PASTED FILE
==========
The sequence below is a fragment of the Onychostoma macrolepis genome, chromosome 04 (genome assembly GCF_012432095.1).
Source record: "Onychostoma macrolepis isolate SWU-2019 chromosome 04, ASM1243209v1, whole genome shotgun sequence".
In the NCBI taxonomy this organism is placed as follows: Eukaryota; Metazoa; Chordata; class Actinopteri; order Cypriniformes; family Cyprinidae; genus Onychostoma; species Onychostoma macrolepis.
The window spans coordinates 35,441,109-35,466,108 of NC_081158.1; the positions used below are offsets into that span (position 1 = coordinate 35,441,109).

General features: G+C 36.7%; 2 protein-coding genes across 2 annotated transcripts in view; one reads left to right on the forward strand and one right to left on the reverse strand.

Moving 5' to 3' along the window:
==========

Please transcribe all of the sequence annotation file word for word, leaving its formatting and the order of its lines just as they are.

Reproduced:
The sequence below is a fragment of the Onychostoma macrolepis genome, chromosome 04 (genome assembly GCF_012432095.1).
Source record: "Onychostoma macrolepis isolate SWU-2019 chromosome 04, ASM1243209v1, whole genome shotgun sequence".
In the NCBI taxonomy this organism is placed as follows: Eukaryota; Metazoa; Chordata; class Actinopteri; order Cypriniformes; family Cyprinidae; genus Onychostoma; species Onychostoma macrolepis.
The window spans coordinates 35,441,109-35,466,108 of NC_081158.1; the positions used below are offsets into that span (position 1 = coordinate 35,441,109).

General features: G+C 36.7%; 2 protein-coding genes across 2 annotated transcripts in view; one reads left to right on the forward strand and one right to left on the reverse strand.

Moving 5' to 3' along the window: